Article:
Iran Feigns Confidence about International Support, but Future Remains Uncertain

By Mahmoud Hakamian

Since US President Donald Trump withdrew from the Iran nuclear deal in May, there have been open questions as to whether the administration would be successful in convincing its allies and the broader international community to participate in the re-imposition of economic sanctions, or even to comply with those sanctions or generally accept a strategy of greater pressure on the Islamic Republic.

These questions arguably became more imperative in early November with the return of the last of the sanctions that had been suspended under the nuclear deal. Many international businesses severed trade ties with the Islamic Republic ahead of that date, but other entities including the leadership of the European Union have maintained a defiant tone, even swearing to defy the sanctions.

On Monday, Iran and key ally Russia both made statements boasting of that defiance and arguing that the US government’s commitment to an assertive Iran policy was on the verge of causing sharp devaluation in the value of the American dollar in foreign markets. “Long-term faith in the dollar is undermined,” said Russian Foreign Minister Sergei Lavrov. “Today everyone starts thinking of how to get rid of the dependence on the dollar.”

According to Newsweek, Iranian Foreign Ministry spokesman Bahram Qasemi delivered very similar remarks, apparently referring to the efforts by some of Tehran’s partners to engage in trade with local currencies in order to evade the traditional role of the US dollar as a global reserve currency. Lavrov and Qasemi were also presumably making boastful reference to the EU’s still-development plan to implement a “special purpose vehicle” to facilitate transactions with the Islamic Republic which would evade the re-imposed US sanctions.

The extent of the EU’s commitment to this project has nonetheless been called into question by such factors as the international body’s difficulty in finding a member state that is willing to put itself at risk of US penalties by hosting the SPV. And even since France and Germany stepped forward to ostensibly fill that role jointly, their willingness to support Iran’s position has been challenged by conflicts between Iran and the West over such matters as the ongoing development and testing of Iranian ballistic missiles – a program that is at odds with United Nations Security Council Resolution 2231.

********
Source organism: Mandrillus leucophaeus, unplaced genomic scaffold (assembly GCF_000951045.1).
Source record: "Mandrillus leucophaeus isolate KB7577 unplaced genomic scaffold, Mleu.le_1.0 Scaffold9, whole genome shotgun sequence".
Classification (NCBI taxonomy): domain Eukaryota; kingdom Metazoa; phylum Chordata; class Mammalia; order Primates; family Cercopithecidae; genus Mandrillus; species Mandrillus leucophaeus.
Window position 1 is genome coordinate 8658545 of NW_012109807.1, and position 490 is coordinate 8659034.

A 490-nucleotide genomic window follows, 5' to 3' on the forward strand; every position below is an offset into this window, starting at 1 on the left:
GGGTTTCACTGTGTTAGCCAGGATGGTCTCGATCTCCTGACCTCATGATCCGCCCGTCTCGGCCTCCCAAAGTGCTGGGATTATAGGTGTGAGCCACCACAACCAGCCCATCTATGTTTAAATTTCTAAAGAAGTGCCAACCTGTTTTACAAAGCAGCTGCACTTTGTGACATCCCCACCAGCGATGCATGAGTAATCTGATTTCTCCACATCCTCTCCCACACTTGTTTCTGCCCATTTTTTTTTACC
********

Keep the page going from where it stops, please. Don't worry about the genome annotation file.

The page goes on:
In the wake of that conflict, it was recently reported that EU member states were considering downgrading the function of the SPV and using it to facilitate transactions dealing with food and humanitarian goods but not all-important Iranian oil exports. Nevertheless, for the time being the Islamic Republic is presenting an image of confidence regarding the EU’s supposed willingness to work with the Iranian regime and defend its position against American pressure.

This is evidenced by Tehran’s persistent willingness to seek European intercession to improve its own prospects for economic gain, especially economic gain under the terms of the nuclear deal, which remains in force between Iran, the United Kingdom, France, Germany, Russia, and China. On Monday, Reuters reported that the Islamic Republic had urged the EU to put pressure on American authorities to allow the delivery of commercial aircraft that had been ordered when sanctions relief went into effect but cancelled by the US Treasury following Trump’s withdrawal from the Joint Comprehensive Plan of Action.

Although the majority of the requested aircraft are manufactured by the French-headquartered Airbus, their export to Iran is dependent upon US waivers because more than 10 percent of their components are American made. Orders from the American company Boeing were cancelled before they were made official, and Boeing officials have professed to no longer be pursuing the deal.